I’ve read Waiter Rant for a couple of years now, so I was quite happy to snag The Waiter’s book when it was published. I got my copy yesterday, and I wolfed it down this afternoon like one of his yuppie customers polishing off a $200 meal at The Bistro. Wait, no, I enjoyed it far more.
While the whole of the idea is to take the reader through the narrative of what it’s like to be a waiter—the lifestyle, the business environment, and how waiting tables seems to attract all sorts of misanthropes and social deviants—The Waiter also takes the reader through his own narrative: how he became a waiter, how he rose to the top, how he was beloved, and how he ended up becoming a minor tyrant at The Bistro. The whole book has a nice arc and speaks well of The Waiter’s newly-chosen career. The advice often given to writers is to write what they know, and The Waiter knows the restaurant biz well enough to tell the front-of-house story engagingly.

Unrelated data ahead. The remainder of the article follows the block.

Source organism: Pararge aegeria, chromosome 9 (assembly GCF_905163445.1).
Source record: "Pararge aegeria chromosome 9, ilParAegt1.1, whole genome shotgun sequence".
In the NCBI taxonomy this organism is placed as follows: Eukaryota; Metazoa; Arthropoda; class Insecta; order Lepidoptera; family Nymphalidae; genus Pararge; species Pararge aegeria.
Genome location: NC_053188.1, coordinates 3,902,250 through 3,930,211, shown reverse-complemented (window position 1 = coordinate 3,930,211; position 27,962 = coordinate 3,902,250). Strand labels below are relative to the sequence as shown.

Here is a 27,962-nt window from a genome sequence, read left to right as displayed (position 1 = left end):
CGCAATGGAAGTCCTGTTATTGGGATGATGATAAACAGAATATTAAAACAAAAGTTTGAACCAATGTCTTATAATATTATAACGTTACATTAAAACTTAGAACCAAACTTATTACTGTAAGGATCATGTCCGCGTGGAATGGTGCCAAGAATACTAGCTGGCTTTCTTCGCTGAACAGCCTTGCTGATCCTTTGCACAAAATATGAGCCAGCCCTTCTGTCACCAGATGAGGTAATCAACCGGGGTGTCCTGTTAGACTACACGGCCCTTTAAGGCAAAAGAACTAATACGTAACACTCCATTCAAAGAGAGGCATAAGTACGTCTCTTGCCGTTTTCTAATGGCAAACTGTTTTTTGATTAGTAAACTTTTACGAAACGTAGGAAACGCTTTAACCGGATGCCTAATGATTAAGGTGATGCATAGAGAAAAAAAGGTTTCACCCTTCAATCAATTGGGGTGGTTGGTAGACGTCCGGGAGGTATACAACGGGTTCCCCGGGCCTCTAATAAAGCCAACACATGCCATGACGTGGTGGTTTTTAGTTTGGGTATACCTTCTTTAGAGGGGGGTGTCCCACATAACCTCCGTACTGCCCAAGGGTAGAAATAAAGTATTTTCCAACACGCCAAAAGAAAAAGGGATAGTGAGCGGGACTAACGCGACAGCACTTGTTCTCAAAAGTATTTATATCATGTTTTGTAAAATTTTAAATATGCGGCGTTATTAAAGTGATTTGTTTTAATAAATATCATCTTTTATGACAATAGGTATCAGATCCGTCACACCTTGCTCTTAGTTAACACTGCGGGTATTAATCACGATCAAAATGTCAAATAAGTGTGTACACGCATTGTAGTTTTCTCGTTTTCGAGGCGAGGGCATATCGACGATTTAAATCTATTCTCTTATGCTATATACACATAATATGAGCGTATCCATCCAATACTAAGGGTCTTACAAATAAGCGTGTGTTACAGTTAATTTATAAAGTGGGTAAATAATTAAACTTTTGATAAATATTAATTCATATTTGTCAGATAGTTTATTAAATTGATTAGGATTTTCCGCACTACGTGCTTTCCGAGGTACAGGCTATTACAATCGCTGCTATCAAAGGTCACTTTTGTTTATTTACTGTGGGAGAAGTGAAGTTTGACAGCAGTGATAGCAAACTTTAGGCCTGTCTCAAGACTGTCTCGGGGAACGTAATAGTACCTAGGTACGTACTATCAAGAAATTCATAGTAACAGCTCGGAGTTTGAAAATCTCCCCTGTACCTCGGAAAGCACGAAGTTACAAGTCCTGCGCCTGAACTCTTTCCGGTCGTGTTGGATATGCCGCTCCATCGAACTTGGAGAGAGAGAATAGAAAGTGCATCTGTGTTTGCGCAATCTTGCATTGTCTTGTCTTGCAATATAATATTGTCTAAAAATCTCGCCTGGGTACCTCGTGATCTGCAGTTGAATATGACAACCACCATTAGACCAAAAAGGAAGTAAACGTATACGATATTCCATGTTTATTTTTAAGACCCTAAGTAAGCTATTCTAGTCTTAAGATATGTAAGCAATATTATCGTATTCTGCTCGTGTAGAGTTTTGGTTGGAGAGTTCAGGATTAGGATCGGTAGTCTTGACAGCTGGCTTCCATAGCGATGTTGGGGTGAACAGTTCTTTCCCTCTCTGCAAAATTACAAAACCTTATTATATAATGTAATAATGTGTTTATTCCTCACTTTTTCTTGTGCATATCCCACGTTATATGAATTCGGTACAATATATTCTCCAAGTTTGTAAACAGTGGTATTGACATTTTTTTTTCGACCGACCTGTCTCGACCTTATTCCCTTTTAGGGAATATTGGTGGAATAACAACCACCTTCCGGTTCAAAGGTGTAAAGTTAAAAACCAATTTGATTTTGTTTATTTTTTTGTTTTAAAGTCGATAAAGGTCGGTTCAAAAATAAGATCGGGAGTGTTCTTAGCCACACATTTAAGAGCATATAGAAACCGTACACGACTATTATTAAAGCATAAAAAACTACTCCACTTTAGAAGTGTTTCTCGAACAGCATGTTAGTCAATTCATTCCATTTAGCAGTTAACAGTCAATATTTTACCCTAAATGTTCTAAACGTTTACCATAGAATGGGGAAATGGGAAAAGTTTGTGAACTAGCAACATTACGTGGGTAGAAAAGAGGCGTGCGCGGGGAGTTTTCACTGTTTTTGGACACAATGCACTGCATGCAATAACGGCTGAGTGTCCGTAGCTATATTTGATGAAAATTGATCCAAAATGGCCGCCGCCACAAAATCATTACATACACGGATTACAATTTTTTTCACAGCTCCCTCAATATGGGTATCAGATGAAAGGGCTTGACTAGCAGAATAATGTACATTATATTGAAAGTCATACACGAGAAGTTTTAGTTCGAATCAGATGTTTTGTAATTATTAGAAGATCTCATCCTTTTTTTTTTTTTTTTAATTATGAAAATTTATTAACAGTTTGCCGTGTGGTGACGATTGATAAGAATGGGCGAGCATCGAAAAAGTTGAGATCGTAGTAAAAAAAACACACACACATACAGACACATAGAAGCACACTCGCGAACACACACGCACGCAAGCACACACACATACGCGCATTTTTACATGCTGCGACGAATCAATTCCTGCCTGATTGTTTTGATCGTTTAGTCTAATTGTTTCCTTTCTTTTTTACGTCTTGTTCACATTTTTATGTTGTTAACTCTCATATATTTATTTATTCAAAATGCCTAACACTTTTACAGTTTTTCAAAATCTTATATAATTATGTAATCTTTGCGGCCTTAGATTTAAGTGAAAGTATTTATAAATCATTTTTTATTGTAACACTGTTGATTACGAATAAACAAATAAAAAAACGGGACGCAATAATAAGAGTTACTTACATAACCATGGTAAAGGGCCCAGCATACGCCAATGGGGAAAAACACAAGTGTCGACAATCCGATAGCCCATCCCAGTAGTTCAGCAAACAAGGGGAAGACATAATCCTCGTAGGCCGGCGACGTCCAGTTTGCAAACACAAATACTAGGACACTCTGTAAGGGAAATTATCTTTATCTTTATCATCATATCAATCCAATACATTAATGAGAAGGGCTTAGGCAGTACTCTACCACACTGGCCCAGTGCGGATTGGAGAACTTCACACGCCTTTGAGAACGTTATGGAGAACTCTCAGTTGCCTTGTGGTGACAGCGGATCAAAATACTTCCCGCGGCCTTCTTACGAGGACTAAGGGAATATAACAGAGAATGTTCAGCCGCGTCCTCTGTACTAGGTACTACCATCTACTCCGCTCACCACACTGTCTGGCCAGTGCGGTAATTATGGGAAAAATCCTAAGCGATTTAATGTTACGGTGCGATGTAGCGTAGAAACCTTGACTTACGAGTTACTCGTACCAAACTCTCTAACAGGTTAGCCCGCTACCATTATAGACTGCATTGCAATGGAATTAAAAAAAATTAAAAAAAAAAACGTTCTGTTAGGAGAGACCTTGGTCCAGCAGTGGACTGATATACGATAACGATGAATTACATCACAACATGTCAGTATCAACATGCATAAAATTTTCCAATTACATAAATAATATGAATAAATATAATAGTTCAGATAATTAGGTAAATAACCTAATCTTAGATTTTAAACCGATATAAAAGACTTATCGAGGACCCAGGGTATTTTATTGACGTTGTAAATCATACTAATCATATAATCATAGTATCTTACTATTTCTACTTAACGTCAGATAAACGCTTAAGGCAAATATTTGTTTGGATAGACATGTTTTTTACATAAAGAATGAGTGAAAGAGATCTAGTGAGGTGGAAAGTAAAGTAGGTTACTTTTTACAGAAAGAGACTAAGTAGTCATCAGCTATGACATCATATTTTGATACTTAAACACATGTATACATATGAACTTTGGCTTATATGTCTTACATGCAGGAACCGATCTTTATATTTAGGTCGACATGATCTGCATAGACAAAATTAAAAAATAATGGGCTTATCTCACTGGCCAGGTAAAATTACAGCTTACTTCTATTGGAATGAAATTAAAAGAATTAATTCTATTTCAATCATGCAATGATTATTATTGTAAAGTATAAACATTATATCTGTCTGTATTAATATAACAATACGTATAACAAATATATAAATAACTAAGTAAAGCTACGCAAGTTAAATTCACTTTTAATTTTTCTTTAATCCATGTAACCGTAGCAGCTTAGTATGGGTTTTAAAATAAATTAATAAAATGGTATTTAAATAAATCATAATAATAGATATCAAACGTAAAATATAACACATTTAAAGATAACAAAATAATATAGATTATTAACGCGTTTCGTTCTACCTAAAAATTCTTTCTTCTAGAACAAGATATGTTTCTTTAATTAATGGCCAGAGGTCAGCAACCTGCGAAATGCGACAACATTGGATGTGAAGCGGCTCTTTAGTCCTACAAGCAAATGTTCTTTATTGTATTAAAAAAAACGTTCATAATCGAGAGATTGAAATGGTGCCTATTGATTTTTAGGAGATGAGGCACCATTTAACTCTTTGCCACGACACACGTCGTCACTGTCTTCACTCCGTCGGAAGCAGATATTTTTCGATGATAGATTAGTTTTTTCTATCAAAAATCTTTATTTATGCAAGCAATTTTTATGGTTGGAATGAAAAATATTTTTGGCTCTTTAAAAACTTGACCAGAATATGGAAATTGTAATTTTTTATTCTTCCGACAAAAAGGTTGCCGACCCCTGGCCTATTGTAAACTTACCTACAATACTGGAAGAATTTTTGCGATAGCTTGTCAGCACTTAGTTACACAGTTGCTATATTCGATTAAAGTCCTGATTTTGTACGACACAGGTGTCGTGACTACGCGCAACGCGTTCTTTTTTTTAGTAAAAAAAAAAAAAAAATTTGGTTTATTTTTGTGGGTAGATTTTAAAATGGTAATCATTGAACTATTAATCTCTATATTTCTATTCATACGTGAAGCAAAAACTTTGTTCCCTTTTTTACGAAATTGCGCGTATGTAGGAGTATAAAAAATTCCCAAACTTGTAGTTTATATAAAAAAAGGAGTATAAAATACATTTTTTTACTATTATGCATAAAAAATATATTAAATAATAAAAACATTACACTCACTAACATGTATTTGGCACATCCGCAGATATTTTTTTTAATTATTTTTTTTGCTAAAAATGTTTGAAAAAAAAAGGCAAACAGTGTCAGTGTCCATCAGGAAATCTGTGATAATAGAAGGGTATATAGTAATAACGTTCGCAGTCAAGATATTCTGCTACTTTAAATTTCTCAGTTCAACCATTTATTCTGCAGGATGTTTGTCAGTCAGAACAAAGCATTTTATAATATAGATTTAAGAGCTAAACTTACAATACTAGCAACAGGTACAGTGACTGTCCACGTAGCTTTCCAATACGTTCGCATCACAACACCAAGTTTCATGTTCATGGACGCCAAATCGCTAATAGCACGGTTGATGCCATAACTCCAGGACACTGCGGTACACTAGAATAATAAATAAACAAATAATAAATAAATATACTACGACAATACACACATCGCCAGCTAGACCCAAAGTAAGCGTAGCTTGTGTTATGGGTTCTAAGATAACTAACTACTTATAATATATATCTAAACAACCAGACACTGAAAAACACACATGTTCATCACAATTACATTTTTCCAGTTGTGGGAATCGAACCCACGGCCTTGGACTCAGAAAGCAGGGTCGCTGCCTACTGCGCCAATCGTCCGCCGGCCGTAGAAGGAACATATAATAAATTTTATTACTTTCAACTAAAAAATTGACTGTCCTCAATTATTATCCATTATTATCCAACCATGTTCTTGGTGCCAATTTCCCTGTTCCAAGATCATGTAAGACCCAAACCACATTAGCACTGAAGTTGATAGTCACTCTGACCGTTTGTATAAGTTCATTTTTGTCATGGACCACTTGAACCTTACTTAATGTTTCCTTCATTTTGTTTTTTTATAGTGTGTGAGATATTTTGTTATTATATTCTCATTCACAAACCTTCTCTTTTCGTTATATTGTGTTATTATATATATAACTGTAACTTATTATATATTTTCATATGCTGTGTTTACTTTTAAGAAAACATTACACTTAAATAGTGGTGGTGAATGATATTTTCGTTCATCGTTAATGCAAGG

I’ve never worked in the restaurant business, but I’ve lived with folks who have. Understanding the economics of that back when I was co-oping and making ends meet most of the time helped me to recognize that, if I was going out to eat, I could afford to tip well. [And if I couldn’t afford it, I’d keep my happy ass at home.] I like to think that The Waiter would find me to be a nice customer. I certainly try to be.
If you like a good narrative, are interested in the food business, or just like supporting bloggers-turned-dead-tree-product pushers, Waiter Rant is an excellent choice. I’ll admit: when I first saw the URL, I thought it was “Wait Errant”, like a knight errant. That mental image has always colored how I read The Waiter, but I also think that it fits.